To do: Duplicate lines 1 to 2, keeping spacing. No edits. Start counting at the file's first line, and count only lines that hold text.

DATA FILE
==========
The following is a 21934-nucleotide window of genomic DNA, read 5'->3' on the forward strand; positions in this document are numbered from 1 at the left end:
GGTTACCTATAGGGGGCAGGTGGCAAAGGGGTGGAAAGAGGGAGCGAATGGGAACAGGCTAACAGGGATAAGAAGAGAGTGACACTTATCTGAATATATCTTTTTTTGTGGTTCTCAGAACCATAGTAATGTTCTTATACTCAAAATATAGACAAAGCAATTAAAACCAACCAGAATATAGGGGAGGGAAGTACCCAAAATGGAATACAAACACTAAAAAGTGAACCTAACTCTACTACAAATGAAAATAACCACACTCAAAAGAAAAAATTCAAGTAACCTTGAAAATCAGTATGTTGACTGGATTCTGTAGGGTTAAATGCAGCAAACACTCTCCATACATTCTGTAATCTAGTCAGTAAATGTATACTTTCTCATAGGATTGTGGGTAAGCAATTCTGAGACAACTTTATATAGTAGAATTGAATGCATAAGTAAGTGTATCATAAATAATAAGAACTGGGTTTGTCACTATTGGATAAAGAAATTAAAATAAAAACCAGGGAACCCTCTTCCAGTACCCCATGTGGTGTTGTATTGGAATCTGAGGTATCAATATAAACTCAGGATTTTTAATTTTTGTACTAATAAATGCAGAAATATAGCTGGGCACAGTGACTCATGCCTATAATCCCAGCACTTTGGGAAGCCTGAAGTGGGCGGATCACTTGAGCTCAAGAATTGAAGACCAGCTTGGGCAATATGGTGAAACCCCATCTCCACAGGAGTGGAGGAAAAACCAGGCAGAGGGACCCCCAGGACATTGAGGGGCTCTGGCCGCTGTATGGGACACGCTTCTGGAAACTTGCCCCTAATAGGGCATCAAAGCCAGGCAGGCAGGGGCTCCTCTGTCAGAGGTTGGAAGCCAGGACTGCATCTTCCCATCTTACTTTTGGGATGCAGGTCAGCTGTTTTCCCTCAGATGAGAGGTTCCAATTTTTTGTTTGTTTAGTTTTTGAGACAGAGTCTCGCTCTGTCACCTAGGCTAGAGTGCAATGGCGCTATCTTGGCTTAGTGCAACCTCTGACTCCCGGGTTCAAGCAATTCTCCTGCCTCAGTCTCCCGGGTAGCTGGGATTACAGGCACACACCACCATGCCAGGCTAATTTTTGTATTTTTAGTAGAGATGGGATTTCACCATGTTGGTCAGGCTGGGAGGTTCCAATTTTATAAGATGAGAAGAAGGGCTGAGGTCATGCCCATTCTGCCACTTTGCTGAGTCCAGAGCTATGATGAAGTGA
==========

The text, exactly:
The following is a 21934-nucleotide window of genomic DNA, read 5'->3' on the forward strand; positions in this document are numbered from 1 at the left end:
GGTTACCTATAGGGGGCAGGTGGCAAAGGGGTGGAAAGAGGGAGCGAATGGGAACAGGCTAACAGGGATAAGAAGAGAGTGACACTTATCTGAATATATCTTTTTTTGTGGTTCTCAGAACCATAGTAATGTTCTTATACTCAAAATATAGACAAAGCAATTAAAACCAACCAGAATATAGGGGAGGGAAGTACCCAAAATGGAATACAAACACTAAAAAGTGAACCTAACTCTACTACAAATGAAAATAACCACACTCAAAAGAAAAAATTCAAGTAACCTTGAAAATCAGTATGTTGACTGGATTCTGTAGGGTTAAATGCAGCAAACACTCTCCATACATTCTGTAATCTAGTCAGTAAATGTATACTTTCTCATAGGATTGTGGGTAAGCAATTCTGAGACAACTTTATATAGTAGAATTGAATGCATAAGTAAGTGTATCATAAATAATAAGAACTGGGTTTGTCACTATTGGATAAAGAAATTAAAATAAAAACCAGGGAACCCTCTTCCAGTACCCCATGTGGTGTTGTATTGGAATCTGAGGTATCAATATAAACTCAGGATTTTTAATTTTTGTACTAATAAATGCAGAAATATAGCTGGGCACAGTGACTCATGCCTATAATCCCAGCACTTTGGGAAGCCTGAAGTGGGCGGATCACTTGAGCTCAAGAATTGAAGACCAGCTTGGGCAATATGGTGAAACCCCATCTCCACAGGAGTGGAGGAAAAACCAGGCAGAGGGACCCCCAGGACATTGAGGGGCTCTGGCCGCTGTATGGGACACGCTTCTGGAAACTTGCCCCTAATAGGGCATCAAAGCCAGGCAGGCAGGGGCTCCTCTGTCAGAGGTTGGAAGCCAGGACTGCATCTTCCCATCTTACTTTTGGGATGCAGGTCAGCTGTTTTCCCTCAGATGAGAGGTTCCAATTTTTTGTTTGTTTAGTTTTTGAGACAGAGTCTCGCTCTGTCACCTAGGCTAGAGTGCAATGGCGCTATCTTGGCTTAGTGCAACCTCTGACTCCCGGGTTCAAGCAATTCTCCTGCCTCAGTCTCCCGGGTAGCTGGGATTACAGGCACACACCACCATGCCAGGCTAATTTTTGTATTTTTAGTAGAGATGGGATTTCACCATGTTGGTCAGGCTGGGAGGTTCCAATTTTATAAGATGAGAAGAAGGGCTGAGGTCATGCCCATTCTGCCACTTTGCTGAGTCCAGAGCTATGATGAAGTGA